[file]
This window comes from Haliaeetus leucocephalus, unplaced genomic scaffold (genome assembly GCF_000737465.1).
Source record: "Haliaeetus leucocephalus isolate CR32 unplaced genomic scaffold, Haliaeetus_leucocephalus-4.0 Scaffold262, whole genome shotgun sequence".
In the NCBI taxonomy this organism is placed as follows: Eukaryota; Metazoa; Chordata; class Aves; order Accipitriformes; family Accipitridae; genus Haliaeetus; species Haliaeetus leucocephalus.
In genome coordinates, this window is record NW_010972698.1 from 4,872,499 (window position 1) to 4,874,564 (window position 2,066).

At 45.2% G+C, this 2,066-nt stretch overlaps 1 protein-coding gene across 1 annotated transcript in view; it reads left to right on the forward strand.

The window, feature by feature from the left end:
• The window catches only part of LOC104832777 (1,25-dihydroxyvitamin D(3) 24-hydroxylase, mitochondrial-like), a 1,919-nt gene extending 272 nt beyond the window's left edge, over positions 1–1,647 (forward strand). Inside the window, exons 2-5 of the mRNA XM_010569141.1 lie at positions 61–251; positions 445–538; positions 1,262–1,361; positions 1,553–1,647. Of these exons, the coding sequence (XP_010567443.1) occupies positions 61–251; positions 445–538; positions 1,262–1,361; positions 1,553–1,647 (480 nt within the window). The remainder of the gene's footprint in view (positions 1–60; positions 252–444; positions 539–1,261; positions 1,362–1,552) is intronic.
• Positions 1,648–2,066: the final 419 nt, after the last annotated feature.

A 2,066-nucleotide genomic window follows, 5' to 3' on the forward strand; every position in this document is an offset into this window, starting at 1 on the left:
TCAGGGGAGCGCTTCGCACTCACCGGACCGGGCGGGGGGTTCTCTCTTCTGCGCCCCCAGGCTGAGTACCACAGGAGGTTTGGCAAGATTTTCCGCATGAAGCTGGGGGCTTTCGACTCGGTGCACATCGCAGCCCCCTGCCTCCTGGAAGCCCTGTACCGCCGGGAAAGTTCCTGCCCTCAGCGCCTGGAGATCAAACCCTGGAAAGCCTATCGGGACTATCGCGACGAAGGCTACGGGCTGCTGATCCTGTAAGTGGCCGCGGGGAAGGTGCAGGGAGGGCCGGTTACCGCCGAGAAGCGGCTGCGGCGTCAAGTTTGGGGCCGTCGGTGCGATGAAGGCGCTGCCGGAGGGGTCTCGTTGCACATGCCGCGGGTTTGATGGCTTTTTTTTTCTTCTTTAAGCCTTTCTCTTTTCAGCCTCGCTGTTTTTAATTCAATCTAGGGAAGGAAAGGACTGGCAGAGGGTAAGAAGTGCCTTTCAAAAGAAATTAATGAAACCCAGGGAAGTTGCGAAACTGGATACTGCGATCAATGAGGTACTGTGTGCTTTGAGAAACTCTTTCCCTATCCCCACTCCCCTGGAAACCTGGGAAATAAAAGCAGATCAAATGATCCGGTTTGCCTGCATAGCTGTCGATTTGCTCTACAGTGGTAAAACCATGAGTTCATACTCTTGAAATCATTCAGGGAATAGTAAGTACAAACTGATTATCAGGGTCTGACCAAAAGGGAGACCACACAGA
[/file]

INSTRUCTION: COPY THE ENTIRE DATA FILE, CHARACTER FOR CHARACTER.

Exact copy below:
This window comes from Haliaeetus leucocephalus, unplaced genomic scaffold (genome assembly GCF_000737465.1).
Source record: "Haliaeetus leucocephalus isolate CR32 unplaced genomic scaffold, Haliaeetus_leucocephalus-4.0 Scaffold262, whole genome shotgun sequence".
In the NCBI taxonomy this organism is placed as follows: Eukaryota; Metazoa; Chordata; class Aves; order Accipitriformes; family Accipitridae; genus Haliaeetus; species Haliaeetus leucocephalus.
In genome coordinates, this window is record NW_010972698.1 from 4,872,499 (window position 1) to 4,874,564 (window position 2,066).

At 45.2% G+C, this 2,066-nt stretch overlaps 1 protein-coding gene across 1 annotated transcript in view; it reads left to right on the forward strand.

The window, feature by feature from the left end:
• The window catches only part of LOC104832777 (1,25-dihydroxyvitamin D(3) 24-hydroxylase, mitochondrial-like), a 1,919-nt gene extending 272 nt beyond the window's left edge, over positions 1–1,647 (forward strand). Inside the window, exons 2-5 of the mRNA XM_010569141.1 lie at positions 61–251; positions 445–538; positions 1,262–1,361; positions 1,553–1,647. Of these exons, the coding sequence (XP_010567443.1) occupies positions 61–251; positions 445–538; positions 1,262–1,361; positions 1,553–1,647 (480 nt within the window). The remainder of the gene's footprint in view (positions 1–60; positions 252–444; positions 539–1,261; positions 1,362–1,552) is intronic.
• Positions 1,648–2,066: the final 419 nt, after the last annotated feature.

A 2,066-nucleotide genomic window follows, 5' to 3' on the forward strand; every position in this document is an offset into this window, starting at 1 on the left:
TCAGGGGAGCGCTTCGCACTCACCGGACCGGGCGGGGGGTTCTCTCTTCTGCGCCCCCAGGCTGAGTACCACAGGAGGTTTGGCAAGATTTTCCGCATGAAGCTGGGGGCTTTCGACTCGGTGCACATCGCAGCCCCCTGCCTCCTGGAAGCCCTGTACCGCCGGGAAAGTTCCTGCCCTCAGCGCCTGGAGATCAAACCCTGGAAAGCCTATCGGGACTATCGCGACGAAGGCTACGGGCTGCTGATCCTGTAAGTGGCCGCGGGGAAGGTGCAGGGAGGGCCGGTTACCGCCGAGAAGCGGCTGCGGCGTCAAGTTTGGGGCCGTCGGTGCGATGAAGGCGCTGCCGGAGGGGTCTCGTTGCACATGCCGCGGGTTTGATGGCTTTTTTTTTCTTCTTTAAGCCTTTCTCTTTTCAGCCTCGCTGTTTTTAATTCAATCTAGGGAAGGAAAGGACTGGCAGAGGGTAAGAAGTGCCTTTCAAAAGAAATTAATGAAACCCAGGGAAGTTGCGAAACTGGATACTGCGATCAATGAGGTACTGTGTGCTTTGAGAAACTCTTTCCCTATCCCCACTCCCCTGGAAACCTGGGAAATAAAAGCAGATCAAATGATCCGGTTTGCCTGCATAGCTGTCGATTTGCTCTACAGTGGTAAAACCATGAGTTCATACTCTTGAAATCATTCAGGGAATAGTAAGTACAAACTGATTATCAGGGTCTGACCAAAAGGGAGACCACACAGA